In this installment of Friend Requests, we’ll be tackling what may be more of a historical topic, but you’ll definitely find something here that’ll make it worth the read.  One of my childhood friends, Micheal Canerdy, asked me to write something on the history of the Kidron Valley. I’ll be honest, at first, I didn’t want to do it. I knew some things about it, but I didn’t think I knew enough about it to really make it interesting. However, the more I reflected on it, and dug up some reading about it, the more interested I became.

In the Bible, you’ll see it called either the Kidron Brook, or the Kidron Valley, depending on which English translation you are reading. In the Bible, there are only eleven direct references to Kidron, and one indirect.

  1. 2 Samuel 15:23
  2. 1 Kings 2:37
  3. 1 Kings 15:13
  4. 2 Kings 23:4
  5. 2 Kings 23:6
  6. 2 Kings 23:12
  7. 2 Chronicles 15:16
  8. 2 Chronicles 29:16
  9. 2 Chronicles 30:14
  10. Jeremiah 31:40
  11. John 18:1

Geographically, the Kidron was a valley (with a seasonal brook) that separated the Temple Mount (Mt. Moriah) from the Mount of Olives to the East of Jerusalem. In the winter, heavier rains often cause a considerable flow of water to form, hence it being called a brook. Historically we know that David fled from his son, Absalom, across this landscape (2 Samuel 15:23). We know that King Asa, of Judah, burned idols in the Kidron (1 Kings 15:13; 2 Chronicles 15:16), as did King Josiah (2 Kings 23:4, 6, 12). King Hezekiah oversaw a cleansing of the Temple where the priests used the Kidron as a dumping ground for anything they found unclean or idolatrous (2 Chronicles 29:16, 30:14). Along with being a dumping ground for ashes and unclean things, it was also a common cemetery (2 Kings 23:6; Jeremiah 31:40).

Apart from being a cemetery, it really seems to be akin to a modern dump. In fact the actual refuse pile for first century Jerusalem, the valley of Gehenna, merged with the Kidron valley. Can you imagine the filth that flowed through it’s winter torrents from Gehenna? Now, surprisingly, this is where it gets interesting.

John 18:1 tells us that Jesus crossed the Kidron Valley as he and the disciples walked to the garden of Gethsemane.

When Jesus had spoken these words, he went out with his disciples across the brook Kidron, where there was a garden, which he and his disciples entered. (John 18:1)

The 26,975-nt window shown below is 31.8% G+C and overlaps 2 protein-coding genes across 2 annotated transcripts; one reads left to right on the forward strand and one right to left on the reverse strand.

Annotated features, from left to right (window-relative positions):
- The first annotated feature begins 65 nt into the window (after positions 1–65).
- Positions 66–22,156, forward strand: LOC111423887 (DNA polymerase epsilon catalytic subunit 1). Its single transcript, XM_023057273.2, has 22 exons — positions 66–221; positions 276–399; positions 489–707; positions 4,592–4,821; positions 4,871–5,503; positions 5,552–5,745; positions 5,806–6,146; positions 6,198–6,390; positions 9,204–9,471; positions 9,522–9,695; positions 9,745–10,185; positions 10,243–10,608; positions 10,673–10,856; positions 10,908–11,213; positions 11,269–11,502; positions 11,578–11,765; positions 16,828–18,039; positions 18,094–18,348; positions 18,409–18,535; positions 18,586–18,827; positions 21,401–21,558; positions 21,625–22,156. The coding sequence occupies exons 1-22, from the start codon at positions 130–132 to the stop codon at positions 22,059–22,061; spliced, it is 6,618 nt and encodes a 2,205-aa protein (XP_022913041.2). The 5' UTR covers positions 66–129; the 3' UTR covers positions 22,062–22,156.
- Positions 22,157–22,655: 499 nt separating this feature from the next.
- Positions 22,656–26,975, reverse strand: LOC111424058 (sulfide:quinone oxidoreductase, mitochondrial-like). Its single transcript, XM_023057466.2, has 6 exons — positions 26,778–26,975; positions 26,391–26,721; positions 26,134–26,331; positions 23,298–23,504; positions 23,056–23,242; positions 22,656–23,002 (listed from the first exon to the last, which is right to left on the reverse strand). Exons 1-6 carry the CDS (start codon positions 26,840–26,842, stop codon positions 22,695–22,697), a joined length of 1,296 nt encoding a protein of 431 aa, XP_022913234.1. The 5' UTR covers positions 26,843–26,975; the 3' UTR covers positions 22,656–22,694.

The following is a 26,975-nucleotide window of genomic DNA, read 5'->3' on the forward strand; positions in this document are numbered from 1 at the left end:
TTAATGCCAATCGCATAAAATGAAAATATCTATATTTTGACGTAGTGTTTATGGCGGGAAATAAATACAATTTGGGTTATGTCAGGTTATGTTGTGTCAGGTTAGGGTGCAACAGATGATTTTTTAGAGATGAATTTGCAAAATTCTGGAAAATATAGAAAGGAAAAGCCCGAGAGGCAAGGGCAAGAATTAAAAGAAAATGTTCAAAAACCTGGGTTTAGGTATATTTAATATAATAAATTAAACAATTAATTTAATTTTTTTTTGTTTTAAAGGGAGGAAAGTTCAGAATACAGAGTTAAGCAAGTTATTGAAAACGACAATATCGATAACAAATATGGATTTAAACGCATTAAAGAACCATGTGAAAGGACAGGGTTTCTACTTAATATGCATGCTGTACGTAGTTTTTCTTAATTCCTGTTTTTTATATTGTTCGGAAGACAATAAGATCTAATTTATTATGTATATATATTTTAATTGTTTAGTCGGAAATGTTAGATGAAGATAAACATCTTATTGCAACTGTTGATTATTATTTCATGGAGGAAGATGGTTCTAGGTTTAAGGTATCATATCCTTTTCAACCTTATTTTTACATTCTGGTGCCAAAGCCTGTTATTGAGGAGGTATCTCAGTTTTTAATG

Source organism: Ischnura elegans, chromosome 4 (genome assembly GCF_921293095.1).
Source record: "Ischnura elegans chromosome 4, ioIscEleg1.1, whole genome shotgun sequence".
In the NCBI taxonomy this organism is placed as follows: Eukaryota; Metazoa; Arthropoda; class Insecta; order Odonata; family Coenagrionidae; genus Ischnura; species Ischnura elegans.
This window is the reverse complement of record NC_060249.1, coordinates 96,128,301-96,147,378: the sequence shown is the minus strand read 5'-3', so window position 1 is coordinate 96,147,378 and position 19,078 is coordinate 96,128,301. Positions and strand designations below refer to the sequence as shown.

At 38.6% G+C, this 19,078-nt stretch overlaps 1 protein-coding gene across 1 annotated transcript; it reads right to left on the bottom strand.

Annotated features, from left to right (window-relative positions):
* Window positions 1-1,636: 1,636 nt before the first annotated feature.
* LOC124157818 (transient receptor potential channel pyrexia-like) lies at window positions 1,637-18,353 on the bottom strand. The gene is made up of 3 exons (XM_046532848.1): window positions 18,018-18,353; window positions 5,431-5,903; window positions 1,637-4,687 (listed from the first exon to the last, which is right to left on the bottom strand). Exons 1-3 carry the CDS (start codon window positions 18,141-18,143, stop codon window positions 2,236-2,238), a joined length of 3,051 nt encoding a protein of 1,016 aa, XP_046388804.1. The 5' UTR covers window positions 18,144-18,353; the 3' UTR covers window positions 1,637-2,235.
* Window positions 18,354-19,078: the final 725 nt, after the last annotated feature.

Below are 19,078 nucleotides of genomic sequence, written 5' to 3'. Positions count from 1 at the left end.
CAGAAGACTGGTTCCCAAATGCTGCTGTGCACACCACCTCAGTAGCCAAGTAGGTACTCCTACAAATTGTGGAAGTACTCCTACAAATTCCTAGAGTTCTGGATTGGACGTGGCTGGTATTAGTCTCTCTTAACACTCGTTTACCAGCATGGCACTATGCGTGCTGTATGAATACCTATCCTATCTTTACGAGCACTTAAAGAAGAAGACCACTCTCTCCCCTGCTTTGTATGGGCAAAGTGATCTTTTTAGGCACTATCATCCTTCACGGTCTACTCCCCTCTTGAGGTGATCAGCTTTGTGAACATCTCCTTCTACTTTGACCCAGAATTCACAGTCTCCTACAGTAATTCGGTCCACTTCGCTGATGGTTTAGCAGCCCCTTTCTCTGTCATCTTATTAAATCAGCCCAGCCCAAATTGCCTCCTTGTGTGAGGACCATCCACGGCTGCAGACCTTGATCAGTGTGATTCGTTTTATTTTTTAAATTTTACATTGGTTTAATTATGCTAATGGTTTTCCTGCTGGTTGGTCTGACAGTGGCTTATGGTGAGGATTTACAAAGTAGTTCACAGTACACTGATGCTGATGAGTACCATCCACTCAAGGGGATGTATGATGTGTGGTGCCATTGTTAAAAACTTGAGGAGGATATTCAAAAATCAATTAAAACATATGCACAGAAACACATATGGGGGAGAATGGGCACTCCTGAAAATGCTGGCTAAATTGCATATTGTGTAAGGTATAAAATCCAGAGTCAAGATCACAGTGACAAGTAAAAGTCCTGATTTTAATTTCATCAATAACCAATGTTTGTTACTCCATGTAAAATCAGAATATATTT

John McArthur gives us some really good insight to the significance of this event in his book, Experiencing the Passion. When Jesus crossed the brook, it was the Thursday night of Passover week.  At the Temple, there were hundreds of priests working tirelessly to sacrifice the estimated 250,000 lambs brought by worshipers for Passover. The volume of blood resulting from these sacrifices was staggering, and it drained from the altar area, directly into the Kidron Brook. It is told that the banks of the Kidron were stained crimson and it was called the gloomy brook.

So as Jesus crossed the brook, seeing the crimson banks, hearing the rush of blood saturated water, was he reminded of what faced him? Thousands of lambs were meeting their fate that week, their blood spilling into the Kidron Brook, mingling with what remained of the winter rains.

Blood and water; the very things that would flow from his pierced heart the next day.

I wonder if the sacred words of his ancestor came to mind: “Even though I walk through the valley of the shadow of death, I will fear no evil, for you are with me”  The Temple overshadowed him, visible at the highest place in the city; a place of death. But the Father was with him. Jesus’ Kidron led him to death, yet he faced it head because the Father was with him.

We all have a Kidron that we must cross. It smells of death. It will lead us to a choice: go where God leads us and trust him, or trust our own plans and understanding and take a more pleasant path.  What is your Kidron? What is it in your life that God is saying, let it die. The call of every Christian is to cross the Kidron every day and die to ourselves.

I have been crucified with Christ. It is no longer I who live, but Christ who lives in me. And the life I now live in the flesh I live by faith in the Son of God, who loved me and gave himself for me. (Galatians 2:20, emphasis added)

What then? Paul wrote, “I have been crucified,” which means it happened in the past, and it continues to happen in the present. When you were born again, your old self died – it was crucified – and it no longer lives. However, at the same time, like a zombie, even though dead, it still has an appetite. So every day, you must choose to starve it. In doing so, you crucify, or kill, your old self every day.

As bloody as the Kidron was, as repulsive as it looked, as putrid as it smelled, to God it was a sweet aroma. That aroma of death foreshadowed the death that Jesus would endure, which would purchase for his Son, a Bride, the Church. And in us, when we cross our own Kidron’s, the aroma of death, the crucifying of our flesh, gives us an aroma that reminds the Father of Christ, his Son. When we die to ourselves, we become more like Jesus, and as we increasingly smell like him.

But thanks be to God, who in Christ always leads us in triumphal procession, and through us spreads the fragrance of the knowledge of him everywhere. For we are the aroma of Christ to God among those who are being saved and among those who are perishing, to one a fragrance from death to death, to the other a fragrance from life to life. (2 Corinthians 2:14-16)

The triumphal procession that God led Jesus in, led him over the Kidron. So it will for us. If you and I want to experience that triumph, we must only follow his leading.